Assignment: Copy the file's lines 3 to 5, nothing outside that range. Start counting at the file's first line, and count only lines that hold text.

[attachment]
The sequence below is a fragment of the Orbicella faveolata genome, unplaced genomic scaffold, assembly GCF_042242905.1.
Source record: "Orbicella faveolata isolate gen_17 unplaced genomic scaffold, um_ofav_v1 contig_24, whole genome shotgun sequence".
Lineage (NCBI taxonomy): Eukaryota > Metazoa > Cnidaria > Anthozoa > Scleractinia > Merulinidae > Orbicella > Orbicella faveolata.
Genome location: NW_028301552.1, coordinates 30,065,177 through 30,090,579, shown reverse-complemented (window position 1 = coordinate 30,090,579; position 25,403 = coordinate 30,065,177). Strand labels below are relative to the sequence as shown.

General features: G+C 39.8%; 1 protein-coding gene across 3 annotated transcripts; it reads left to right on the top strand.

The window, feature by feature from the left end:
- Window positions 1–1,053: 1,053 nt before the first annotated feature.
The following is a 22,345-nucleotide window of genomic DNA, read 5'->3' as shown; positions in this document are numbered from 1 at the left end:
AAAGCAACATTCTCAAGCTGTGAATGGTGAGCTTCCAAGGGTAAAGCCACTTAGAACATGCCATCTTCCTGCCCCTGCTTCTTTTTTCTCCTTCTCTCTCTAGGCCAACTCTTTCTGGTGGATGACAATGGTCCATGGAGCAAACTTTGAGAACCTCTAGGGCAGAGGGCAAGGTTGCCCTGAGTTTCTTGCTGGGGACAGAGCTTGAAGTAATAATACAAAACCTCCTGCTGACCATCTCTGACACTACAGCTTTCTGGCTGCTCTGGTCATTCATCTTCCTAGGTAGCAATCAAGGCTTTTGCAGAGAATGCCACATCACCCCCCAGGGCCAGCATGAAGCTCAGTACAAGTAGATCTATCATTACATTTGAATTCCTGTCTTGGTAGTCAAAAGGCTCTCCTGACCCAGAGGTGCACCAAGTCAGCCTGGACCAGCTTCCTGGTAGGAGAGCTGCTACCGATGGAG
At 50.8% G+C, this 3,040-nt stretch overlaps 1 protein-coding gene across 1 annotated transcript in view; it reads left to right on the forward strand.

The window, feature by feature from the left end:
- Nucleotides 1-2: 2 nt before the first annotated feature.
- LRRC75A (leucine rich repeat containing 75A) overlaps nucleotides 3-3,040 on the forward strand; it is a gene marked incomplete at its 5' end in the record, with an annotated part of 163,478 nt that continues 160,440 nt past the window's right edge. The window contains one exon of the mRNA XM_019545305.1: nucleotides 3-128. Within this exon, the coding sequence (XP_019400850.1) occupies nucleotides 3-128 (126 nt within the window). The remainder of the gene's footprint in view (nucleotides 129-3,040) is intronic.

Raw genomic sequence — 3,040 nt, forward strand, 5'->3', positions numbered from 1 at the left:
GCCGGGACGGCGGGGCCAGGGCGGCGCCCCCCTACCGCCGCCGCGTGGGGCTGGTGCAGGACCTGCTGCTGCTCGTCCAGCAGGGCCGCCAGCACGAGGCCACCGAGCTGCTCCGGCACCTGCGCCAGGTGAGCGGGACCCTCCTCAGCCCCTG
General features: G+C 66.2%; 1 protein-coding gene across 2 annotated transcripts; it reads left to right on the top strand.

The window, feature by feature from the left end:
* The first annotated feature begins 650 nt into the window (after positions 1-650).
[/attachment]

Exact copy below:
Lineage (NCBI taxonomy): Eukaryota > Metazoa > Cnidaria > Anthozoa > Scleractinia > Merulinidae > Orbicella > Orbicella faveolata.
Genome location: NW_028301552.1, coordinates 30,065,177 through 30,090,579, shown reverse-complemented (window position 1 = coordinate 30,090,579; position 25,403 = coordinate 30,065,177). Strand labels below are relative to the sequence as shown.

General features: G+C 39.8%; 1 protein-coding gene across 3 annotated transcripts; it reads left to right on the top strand.